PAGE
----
It didn’t take long for many on social media to speculate about the shooter’s ethnic origins, with many quick to declare that he was likely an “angry white man.”
By Lauren Marcus, World Israel News
Millions of Americans were left horrified by last week’s tragic mass shooting at a grocery store in Boulder, Colorado.
Ten people, including one police officer, were killed in the rampage, which was committed by a lone man with an assault rifle.
It didn’t take long for social media to speculate about the shooter’s ethnic origins, with many quick to declare that he was likely an “angry white man.”
Julie DiCaro, a journalist at Deadspin, tweeted, “Extremely tired of people’s lives depending on whether a white man with an AR-15 is having a good day or not.”
Commenting on the fact that the shooter was arrested and not shot and killed on the spot by police, anti-Trump activist Amy Siskind tweeted, “It was almost certainly a white man, because if he were black or brown, he would be dead.”
However, Boulder police detectives quickly revealed that the suspected shooter’s name is Ahmed Al Issa. Born in Syria, he immigrated to the United States with his family at the age of three and is a practicing Muslim.
DiCaro and Siskind deleted their tweets that referred to the shooter being white.
But despite the new information on the suspect’s origin, his alleged “whiteness” remained a major focus in conversation around the event.
Social media commentator Tariq Nasheed doubled down on the idea that the shooting was committed by a white man.
The suspected shooter’s status as a Syrian-born Muslim of Arab ethnicity should not take away from his whiteness, Nasheed argued.
“White supremacists are trying their hardest to deflect from the fact the Boulder suspect is WHITE,” he tweeted.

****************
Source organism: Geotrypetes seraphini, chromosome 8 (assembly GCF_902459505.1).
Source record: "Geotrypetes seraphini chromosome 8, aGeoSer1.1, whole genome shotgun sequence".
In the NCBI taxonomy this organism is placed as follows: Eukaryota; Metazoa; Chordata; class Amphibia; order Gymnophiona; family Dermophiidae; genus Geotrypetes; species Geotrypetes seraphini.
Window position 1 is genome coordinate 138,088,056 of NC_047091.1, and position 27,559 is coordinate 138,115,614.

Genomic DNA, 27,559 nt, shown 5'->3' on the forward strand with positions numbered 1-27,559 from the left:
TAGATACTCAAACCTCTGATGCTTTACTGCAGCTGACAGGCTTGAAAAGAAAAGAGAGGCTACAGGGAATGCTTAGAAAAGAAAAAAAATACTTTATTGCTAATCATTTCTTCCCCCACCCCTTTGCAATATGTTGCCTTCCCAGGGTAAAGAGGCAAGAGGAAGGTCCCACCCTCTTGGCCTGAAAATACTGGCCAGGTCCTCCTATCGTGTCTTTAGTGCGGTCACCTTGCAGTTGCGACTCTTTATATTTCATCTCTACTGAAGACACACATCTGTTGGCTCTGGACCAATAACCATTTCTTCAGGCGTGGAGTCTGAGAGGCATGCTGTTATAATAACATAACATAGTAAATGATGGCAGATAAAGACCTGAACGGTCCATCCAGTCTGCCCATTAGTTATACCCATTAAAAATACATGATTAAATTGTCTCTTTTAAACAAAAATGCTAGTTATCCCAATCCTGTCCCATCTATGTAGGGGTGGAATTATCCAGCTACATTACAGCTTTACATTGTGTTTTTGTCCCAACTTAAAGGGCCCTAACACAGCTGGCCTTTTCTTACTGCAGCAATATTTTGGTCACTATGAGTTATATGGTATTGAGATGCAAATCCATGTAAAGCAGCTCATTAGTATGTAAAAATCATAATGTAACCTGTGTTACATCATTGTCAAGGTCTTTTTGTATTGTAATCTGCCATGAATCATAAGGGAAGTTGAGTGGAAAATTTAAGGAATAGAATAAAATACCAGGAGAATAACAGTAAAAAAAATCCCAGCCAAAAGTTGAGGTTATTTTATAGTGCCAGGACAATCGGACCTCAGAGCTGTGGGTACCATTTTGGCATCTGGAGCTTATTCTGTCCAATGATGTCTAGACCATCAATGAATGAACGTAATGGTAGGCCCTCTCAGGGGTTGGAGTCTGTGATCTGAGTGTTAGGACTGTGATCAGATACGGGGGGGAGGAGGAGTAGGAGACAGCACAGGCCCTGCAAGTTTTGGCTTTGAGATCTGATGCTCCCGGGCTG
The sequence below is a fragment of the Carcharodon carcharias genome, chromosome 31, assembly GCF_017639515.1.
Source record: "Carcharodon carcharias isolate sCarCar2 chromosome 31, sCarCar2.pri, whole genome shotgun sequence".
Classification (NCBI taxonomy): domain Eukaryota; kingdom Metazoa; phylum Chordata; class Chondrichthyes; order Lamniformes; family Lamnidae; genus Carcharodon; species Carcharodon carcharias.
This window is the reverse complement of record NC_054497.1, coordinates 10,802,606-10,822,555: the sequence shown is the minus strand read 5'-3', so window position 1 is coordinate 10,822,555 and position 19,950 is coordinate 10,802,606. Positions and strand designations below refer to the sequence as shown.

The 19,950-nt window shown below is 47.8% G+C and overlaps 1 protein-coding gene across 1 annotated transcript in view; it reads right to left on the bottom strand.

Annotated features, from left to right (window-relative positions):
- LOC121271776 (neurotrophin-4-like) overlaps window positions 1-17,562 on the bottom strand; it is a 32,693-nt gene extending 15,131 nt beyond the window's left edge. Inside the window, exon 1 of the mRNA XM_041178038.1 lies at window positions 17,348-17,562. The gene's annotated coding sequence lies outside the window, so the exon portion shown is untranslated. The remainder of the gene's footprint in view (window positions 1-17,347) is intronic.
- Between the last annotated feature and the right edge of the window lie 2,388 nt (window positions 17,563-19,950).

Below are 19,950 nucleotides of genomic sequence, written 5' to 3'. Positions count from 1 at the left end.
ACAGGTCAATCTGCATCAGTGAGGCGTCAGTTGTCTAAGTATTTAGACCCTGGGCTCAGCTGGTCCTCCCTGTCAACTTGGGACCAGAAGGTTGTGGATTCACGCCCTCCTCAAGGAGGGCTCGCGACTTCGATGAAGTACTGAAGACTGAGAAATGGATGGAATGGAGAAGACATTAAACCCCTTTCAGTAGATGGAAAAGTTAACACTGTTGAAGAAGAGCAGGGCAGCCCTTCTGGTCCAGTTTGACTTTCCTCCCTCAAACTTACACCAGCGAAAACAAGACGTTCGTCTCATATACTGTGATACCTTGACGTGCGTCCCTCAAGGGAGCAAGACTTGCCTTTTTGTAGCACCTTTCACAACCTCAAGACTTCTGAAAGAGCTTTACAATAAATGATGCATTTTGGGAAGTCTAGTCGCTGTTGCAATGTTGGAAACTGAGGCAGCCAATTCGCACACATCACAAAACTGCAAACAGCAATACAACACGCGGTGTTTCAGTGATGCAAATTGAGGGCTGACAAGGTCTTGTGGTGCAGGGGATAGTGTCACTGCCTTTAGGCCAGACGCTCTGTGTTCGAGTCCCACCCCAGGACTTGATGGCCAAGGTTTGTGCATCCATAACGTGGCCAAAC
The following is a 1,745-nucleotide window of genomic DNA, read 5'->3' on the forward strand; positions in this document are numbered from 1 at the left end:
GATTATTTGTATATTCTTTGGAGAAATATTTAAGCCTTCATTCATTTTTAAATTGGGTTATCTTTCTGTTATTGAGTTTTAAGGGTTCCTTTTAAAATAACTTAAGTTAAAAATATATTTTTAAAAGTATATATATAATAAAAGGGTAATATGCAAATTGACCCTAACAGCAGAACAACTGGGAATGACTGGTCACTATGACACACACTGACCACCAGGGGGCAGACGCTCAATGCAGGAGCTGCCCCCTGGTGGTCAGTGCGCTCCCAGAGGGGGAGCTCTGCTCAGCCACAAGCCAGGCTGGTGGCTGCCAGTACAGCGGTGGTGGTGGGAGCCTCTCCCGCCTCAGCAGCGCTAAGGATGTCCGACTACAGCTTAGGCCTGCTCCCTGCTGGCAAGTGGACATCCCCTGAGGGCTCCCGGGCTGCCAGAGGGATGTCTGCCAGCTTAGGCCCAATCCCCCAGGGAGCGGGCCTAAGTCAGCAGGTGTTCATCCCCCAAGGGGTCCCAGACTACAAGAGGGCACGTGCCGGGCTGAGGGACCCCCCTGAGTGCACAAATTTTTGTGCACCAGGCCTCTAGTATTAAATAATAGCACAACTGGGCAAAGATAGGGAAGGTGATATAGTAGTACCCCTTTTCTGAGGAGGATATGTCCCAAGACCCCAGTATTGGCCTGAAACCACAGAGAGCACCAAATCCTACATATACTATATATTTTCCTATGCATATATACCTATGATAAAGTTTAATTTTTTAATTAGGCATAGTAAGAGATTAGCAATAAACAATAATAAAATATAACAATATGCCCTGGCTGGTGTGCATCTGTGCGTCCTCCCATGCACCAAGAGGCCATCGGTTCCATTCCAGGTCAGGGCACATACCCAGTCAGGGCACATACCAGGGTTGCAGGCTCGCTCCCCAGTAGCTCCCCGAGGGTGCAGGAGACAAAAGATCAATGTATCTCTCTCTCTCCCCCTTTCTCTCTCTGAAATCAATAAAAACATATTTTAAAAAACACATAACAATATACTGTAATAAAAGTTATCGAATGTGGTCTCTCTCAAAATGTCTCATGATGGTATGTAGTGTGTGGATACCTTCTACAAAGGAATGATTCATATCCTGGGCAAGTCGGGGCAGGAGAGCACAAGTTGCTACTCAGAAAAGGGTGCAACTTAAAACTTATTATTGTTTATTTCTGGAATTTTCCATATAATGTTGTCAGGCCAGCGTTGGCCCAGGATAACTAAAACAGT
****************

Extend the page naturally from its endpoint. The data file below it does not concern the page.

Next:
“Syrians in America are legally, politically & socially WHITE. Their white status is well documented in court cases. Terms like ‘muslim’, ‘Arab’, ‘islamic’ doesn’t change whiteness.”
Rep. Ilhan Omar (D-MN) tweeted that people should reserve judgment about the shooter’s background, suggesting that the media was focusing too much on Al Issa’s Muslim faith.
“The shooter’s race or ethnicity seems front and center when they aren’t white,” Omar tweeted. “Otherwise, it’s just a mentally ill young man having a bad day.
“Narratives drive our responses to awful crimes committed against innocent people, pay attention to these responses and who is targeted,” Omar said.
Washington Free Beacon editor Brent Scher responded to Omar, noting that there was no issue about discussing the shooter’s background when it was thought he was a white man.
“This shooter’s race and ethnicity was front and center yesterday when we didn’t even know what it was and just assumed it was white,” he wrote.
Al Issa, who displayed aggressive and paranoid behavior prior to the shooting, was suspected of being mentally ill by his brother. It is unknown if Islamist motives also played a role.